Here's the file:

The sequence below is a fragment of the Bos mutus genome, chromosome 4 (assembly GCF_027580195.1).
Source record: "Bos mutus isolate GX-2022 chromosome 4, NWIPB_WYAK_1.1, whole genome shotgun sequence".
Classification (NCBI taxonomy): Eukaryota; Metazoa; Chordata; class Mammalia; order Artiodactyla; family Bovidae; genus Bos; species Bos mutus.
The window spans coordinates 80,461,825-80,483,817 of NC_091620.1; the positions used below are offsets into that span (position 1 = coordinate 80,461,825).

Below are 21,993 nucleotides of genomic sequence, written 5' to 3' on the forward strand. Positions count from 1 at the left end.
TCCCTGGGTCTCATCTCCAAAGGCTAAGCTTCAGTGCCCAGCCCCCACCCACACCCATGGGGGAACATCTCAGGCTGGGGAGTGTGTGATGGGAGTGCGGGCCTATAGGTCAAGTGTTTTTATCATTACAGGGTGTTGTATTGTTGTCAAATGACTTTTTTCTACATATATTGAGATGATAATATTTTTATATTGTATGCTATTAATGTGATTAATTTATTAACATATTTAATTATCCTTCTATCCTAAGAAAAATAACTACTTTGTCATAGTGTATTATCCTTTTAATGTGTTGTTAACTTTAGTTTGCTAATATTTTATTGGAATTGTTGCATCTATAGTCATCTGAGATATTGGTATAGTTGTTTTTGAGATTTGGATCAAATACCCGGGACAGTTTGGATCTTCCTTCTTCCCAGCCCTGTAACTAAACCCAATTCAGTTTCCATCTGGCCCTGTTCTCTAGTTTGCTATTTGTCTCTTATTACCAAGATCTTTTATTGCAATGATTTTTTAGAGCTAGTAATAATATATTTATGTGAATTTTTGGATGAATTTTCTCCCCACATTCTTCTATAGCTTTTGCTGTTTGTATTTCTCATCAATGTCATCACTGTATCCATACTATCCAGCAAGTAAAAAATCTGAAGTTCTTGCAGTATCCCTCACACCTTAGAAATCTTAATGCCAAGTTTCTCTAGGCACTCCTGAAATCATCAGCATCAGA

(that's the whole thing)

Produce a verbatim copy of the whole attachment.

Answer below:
The sequence below is a fragment of the Bos mutus genome, chromosome 4 (assembly GCF_027580195.1).
Source record: "Bos mutus isolate GX-2022 chromosome 4, NWIPB_WYAK_1.1, whole genome shotgun sequence".
Classification (NCBI taxonomy): Eukaryota; Metazoa; Chordata; class Mammalia; order Artiodactyla; family Bovidae; genus Bos; species Bos mutus.
The window spans coordinates 80,461,825-80,483,817 of NC_091620.1; the positions used below are offsets into that span (position 1 = coordinate 80,461,825).

Below are 21,993 nucleotides of genomic sequence, written 5' to 3' on the forward strand. Positions count from 1 at the left end.
TCCCTGGGTCTCATCTCCAAAGGCTAAGCTTCAGTGCCCAGCCCCCACCCACACCCATGGGGGAACATCTCAGGCTGGGGAGTGTGTGATGGGAGTGCGGGCCTATAGGTCAAGTGTTTTTATCATTACAGGGTGTTGTATTGTTGTCAAATGACTTTTTTCTACATATATTGAGATGATAATATTTTTATATTGTATGCTATTAATGTGATTAATTTATTAACATATTTAATTATCCTTCTATCCTAAGAAAAATAACTACTTTGTCATAGTGTATTATCCTTTTAATGTGTTGTTAACTTTAGTTTGCTAATATTTTATTGGAATTGTTGCATCTATAGTCATCTGAGATATTGGTATAGTTGTTTTTGAGATTTGGATCAAATACCCGGGACAGTTTGGATCTTCCTTCTTCCCAGCCCTGTAACTAAACCCAATTCAGTTTCCATCTGGCCCTGTTCTCTAGTTTGCTATTTGTCTCTTATTACCAAGATCTTTTATTGCAATGATTTTTTAGAGCTAGTAATAATATATTTATGTGAATTTTTGGATGAATTTTCTCCCCACATTCTTCTATAGCTTTTGCTGTTTGTATTTCTCATCAATGTCATCACTGTATCCATACTATCCAGCAAGTAAAAAATCTGAAGTTCTTGCAGTATCCCTCACACCTTAGAAATCTTAATGCCAAGTTTCTCTAGGCACTCCTGAAATCATCAGCATCAGA